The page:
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Bidding Algorithms for Simultaneous Auctions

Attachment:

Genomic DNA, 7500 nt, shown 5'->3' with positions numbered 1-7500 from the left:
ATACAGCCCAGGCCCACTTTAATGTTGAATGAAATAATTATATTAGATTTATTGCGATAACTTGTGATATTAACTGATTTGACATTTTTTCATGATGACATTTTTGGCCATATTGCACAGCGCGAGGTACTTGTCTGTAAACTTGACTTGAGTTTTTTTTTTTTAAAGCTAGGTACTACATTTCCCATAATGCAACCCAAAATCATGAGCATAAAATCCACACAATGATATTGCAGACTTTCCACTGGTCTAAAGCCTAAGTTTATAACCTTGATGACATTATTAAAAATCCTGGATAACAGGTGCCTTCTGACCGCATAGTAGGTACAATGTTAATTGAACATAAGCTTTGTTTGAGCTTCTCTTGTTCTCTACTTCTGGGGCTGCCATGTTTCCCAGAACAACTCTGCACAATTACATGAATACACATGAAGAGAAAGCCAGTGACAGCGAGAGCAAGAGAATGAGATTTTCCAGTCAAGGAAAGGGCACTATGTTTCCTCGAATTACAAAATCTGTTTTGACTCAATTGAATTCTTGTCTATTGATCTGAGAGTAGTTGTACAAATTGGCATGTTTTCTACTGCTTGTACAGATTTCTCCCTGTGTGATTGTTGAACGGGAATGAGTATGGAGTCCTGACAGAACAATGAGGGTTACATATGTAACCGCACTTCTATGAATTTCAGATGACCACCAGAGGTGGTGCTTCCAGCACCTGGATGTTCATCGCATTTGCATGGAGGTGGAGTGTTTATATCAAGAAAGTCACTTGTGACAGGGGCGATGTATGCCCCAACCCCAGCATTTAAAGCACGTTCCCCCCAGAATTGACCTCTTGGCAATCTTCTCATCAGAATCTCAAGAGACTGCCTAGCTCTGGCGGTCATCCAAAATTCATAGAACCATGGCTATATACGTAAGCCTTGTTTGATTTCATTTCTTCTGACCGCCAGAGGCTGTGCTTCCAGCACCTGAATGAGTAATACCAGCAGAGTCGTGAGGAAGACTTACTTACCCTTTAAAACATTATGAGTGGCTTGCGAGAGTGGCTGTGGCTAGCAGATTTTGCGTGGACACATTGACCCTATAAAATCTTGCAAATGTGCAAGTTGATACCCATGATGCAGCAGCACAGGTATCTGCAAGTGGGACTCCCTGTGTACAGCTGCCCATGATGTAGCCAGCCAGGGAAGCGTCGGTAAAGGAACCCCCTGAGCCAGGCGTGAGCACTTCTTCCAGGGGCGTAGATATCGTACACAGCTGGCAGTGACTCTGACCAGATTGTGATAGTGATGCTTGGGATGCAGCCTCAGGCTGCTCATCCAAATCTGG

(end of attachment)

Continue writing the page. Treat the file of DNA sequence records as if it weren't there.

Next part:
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Bidding Algorithms for Simultaneous Auctions:A Case StudyAmy GreenwaldDepartment of Computer ScienceBrown University, Box 1910Providence, RI [email protected] BoyanITA SoftwareCambridge, MA [email protected] 10, 2002AbstractThis paper describes RoxyBot, one of the top-scoring agents in the First International TradingAgent Competition, TAC-2000. A TAC agent simulates one vision of future travel agents: itrepresents a set of clients in simultaneous auctions, trading complementary (e.g., airline ticketsand hotel reservations) and substitutable (e.g., symphony and theater tickets) goods. RoxyBotfaced two key technical challenges in TAC: (i) allocation—assigning purchased goods to clientsat the end of a game instance so as to maximize total client utility, and (ii) completion—determining the optimal quantity of each resource to buy and sell given client preferences,current holdings, and market prices. For the dimensions of TAC, an optimal solution to theallocation problem is tractable, and RoxyBot uses a search algorithm based on A∗to produceoptimal allocations. An optimal solution to the completion problem is also tractable, but inthe interest of minimizing bidding cycle time, RoxyBot solves the completion problem usingbeam search with a greedy heuristic, producing approximately optimal completions. RoxyBot’scompleter relies on an innovative data structure called a priceline.11 IntroductionThe first international Trading Agent Competition (TAC-2000) challenged its entrants to design anautomated trading agent capable of bidding in simultaneous on-line auctions for complementary andsubstitutable goods [15]. A TAC-2000 agent is a simulated travel agent whose task is to organizeitineraries for a group of clients who wish to travel from TACTown to Boston and back againduring a five-day period in July.1Travel goods, such as airline tickets and hotel reservations, arecomplementary, and tickets to entertainment events, such as the Boston Red Sox and the BostonSymphony Orchestra, are substitutable. The trading agent’s objective is to win items that bestsatisfy its clients’ preferences as inexpensively as possible.In this paper, we introduce RoxyBot, one of the top-scoring TAC-2000 agents. The name RoxyBotis short for “ApproximateBot,” which suggests our goal of constructing a trading agent whose biddingdecisions approximate optimal behavior. RoxyBot faced two key technical challenges in TAC-2000:(i) allocation—assigning purchased goods to clients at the end of a game instance so as to maximizetotal client utility, and (ii) completion—determining the optimal quantity of each resource to buyand sell given client preferences, current holdings, and market prices. The allocation problem is aform of the winner determination problem, in which an auctioneer seeks to allocate goods to bidderswith combinatorial valuations so as to maximize his revenue, and completion can be reduced towinner determination with reserve prices.For the dimensions of TAC-2000, an optimal solution to the allocation problem is tractable,and RoxyBot uses a search algorithm based on A∗to produce optimal allocations. One of theprimary foci of this paper is the design RoxyBot’s admissible heuristics. An optimal solution to thecompletion problem is also tractable, but was observed to run for as long as 10 seconds on difficultproblem instances. In the interest of minimizing bidding cycle time, RoxyBot solves the completionproblem using beam search with a greedy heuristic, producing approximately optimal completions.The completion algorithm relies on an innovative data structure called a priceline, that reducescompletion to acquisition—the problem of determining the optimal quantity of each resource to buy,not sell, given client preferences, current holdings, and market prices.This paper is organized as follows. In the following section, we motivate our approach to thedesign of bidding agent algorithms, and describe RoxyBot’s high-level architecture. In Section 3, wedescribe the TAC-2000 market game, and present examples of allocation and completion. Section 4presents our allocation algorithm. This algorithm is based on A∗search, and this discussion is there-fore dedicated to the description of our admissible heuristics. Section 5 describes our approach tocompletion. Special emphasis is placed on the priceline, a novel data structure which transparentlyhandles either one-sided or double-sided auctions, short-selling of resources, hedging, and both lim-ited and unlimited supply and demand. In Section 6, we describe estimation techniques for building1The TAC-2000 workshop was held at ICMAS ’00 in Boston in July, 2000.2pricelines. In Section 7, we present the results of the competition. Lastly, in Section 8, we discussthe general applicability of this work.2 RoxyBot’s ArchitectureThe primary challenge in TAC-2000 is to bidding agents is to determine how to bid on complementaryand substitutable goods that are sold in simultaneous, not combinatorial, auctions. Complementarygoods are goods with superadditive utilities: i.e., u(AB)+u(AB) ≤ u(AB). In TAC-2000, the utilityof airline tickets without hotel reservations (or of hotel reservations without airline tickets) is zero,whereas the utility of complete travel packages is strictly positive. Substitutable goods are goodswith subadditive utilities: u(AB) + u(AB) ≥ u(AB). In TAC-2000, the utility of both a theaterticket and a symphony ticket for the same night is bounded above by the higher of the individualutilities attributed to the two separate events. It does not make sense to assign individual utilitiesto complementary goods (which can be worthless in isolation) or substitutable goods (which can beworthwhile only in isolation). Thus, simple bidding strategies such as “for each good x, bid up toits utility” are not applicable in the TAC-2000 setup.Instead, RoxyBot was built to reason directly about sets of goods—the utilities of which arewell-defined. RoxyBot poses and solves questions such as:2• “Given only the set of goods I already hold, what is the maximum utility I can attain?”Inspired by TAC-2000, we call this problem allocation, since in the case of an agent biddingon behalf of multiple clients, the solution is an optimal allocation of goods to clients.• “Given the set of goods I already hold, and given market prices, supply, and demand, on whatset of additional goods should I place bids or asks so as to